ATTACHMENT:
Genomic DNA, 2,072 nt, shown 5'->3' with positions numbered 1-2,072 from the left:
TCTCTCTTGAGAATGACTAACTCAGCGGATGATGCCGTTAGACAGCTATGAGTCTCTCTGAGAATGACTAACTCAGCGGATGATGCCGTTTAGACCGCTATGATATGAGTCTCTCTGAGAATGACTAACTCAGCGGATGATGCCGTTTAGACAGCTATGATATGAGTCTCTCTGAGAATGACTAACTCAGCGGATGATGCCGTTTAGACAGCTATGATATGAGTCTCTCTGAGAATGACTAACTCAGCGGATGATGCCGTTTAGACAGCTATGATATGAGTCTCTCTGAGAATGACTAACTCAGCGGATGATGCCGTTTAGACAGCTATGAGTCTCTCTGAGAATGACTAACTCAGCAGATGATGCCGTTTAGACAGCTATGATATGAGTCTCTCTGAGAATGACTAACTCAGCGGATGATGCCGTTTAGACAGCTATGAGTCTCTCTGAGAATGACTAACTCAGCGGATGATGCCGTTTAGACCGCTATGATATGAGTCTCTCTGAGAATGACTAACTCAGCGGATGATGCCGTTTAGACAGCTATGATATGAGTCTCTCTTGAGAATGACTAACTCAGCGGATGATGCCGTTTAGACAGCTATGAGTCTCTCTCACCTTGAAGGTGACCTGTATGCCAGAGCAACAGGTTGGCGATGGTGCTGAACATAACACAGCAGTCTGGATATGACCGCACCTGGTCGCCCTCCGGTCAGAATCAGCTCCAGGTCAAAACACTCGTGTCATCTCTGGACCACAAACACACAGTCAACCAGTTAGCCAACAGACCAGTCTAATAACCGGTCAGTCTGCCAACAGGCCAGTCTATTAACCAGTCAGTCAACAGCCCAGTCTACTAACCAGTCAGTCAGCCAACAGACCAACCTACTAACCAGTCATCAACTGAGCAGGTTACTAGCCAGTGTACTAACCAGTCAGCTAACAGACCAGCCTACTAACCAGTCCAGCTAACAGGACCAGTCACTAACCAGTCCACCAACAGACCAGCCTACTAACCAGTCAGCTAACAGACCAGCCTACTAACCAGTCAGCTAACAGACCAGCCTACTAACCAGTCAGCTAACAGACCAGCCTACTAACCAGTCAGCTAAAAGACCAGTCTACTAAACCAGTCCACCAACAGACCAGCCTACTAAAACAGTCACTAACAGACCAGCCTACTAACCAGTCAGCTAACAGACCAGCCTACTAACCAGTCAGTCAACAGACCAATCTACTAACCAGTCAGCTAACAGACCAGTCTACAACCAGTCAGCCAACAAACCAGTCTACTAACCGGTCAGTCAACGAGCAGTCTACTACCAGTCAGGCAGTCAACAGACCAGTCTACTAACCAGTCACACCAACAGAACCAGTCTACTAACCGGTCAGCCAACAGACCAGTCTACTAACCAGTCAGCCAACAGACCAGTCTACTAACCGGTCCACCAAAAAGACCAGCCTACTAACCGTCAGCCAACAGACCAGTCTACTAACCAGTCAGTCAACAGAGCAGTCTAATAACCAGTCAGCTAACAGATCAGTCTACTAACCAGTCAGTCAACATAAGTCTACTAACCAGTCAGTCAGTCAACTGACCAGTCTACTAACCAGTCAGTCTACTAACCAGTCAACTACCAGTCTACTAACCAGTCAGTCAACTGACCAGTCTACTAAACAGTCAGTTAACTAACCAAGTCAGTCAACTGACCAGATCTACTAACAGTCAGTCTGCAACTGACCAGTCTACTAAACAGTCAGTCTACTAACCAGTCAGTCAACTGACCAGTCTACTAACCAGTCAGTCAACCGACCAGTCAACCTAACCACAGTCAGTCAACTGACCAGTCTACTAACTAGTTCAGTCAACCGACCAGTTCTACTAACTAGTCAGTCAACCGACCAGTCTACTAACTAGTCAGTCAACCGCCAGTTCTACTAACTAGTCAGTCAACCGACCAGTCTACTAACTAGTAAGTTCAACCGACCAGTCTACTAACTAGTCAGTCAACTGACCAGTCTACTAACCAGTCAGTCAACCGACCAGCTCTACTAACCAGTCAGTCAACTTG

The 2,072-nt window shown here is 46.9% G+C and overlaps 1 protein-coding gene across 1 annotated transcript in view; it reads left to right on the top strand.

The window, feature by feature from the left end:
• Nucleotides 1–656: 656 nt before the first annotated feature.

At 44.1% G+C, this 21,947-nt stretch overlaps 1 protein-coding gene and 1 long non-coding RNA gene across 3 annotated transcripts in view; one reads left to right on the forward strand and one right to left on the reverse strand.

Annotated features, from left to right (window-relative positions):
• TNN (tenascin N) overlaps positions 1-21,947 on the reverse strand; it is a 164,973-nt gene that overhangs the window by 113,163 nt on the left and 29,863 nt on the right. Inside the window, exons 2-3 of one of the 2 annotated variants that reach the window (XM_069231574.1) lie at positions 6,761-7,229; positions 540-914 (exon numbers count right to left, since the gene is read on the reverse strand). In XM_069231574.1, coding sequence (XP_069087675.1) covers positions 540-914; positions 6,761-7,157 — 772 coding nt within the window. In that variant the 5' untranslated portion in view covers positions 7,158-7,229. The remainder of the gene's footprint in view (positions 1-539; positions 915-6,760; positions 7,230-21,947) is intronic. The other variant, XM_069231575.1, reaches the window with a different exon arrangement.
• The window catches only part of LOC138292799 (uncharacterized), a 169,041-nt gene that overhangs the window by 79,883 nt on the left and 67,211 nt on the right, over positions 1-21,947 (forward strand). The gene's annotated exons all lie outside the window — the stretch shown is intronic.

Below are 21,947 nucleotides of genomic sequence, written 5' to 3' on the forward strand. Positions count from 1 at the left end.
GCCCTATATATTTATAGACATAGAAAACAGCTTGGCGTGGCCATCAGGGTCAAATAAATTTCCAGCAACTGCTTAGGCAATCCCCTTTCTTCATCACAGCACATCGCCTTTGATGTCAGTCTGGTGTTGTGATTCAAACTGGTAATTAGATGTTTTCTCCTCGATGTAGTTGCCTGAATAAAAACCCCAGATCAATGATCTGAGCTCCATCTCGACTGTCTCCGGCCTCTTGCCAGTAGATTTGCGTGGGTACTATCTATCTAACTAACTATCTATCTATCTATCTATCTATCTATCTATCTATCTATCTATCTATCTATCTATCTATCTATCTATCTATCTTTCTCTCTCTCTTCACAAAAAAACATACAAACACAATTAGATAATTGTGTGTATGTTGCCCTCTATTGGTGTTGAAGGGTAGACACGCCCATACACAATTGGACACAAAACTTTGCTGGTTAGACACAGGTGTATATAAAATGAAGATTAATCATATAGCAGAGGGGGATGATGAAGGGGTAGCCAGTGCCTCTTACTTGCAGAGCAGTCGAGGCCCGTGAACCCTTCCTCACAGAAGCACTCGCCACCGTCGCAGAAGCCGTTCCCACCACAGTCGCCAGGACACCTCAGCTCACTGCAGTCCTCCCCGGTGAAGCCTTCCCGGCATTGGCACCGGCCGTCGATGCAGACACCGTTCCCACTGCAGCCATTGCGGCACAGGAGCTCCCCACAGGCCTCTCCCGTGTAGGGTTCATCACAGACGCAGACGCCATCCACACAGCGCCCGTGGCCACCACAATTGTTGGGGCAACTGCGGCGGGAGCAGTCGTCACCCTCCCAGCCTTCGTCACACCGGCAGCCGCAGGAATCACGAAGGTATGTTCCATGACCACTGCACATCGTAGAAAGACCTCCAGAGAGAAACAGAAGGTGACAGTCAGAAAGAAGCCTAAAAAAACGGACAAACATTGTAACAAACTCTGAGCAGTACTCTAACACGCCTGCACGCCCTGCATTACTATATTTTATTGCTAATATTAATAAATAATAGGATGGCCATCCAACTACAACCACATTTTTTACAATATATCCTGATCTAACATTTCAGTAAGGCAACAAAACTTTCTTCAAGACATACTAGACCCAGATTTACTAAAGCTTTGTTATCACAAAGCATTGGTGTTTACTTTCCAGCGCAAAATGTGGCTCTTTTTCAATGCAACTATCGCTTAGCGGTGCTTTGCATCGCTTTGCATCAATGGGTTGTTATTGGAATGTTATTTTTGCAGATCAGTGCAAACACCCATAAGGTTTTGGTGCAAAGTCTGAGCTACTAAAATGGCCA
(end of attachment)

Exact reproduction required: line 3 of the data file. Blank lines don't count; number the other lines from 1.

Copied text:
The 2,072-nt window shown here is 46.9% G+C and overlaps 1 protein-coding gene across 1 annotated transcript in view; it reads left to right on the top strand.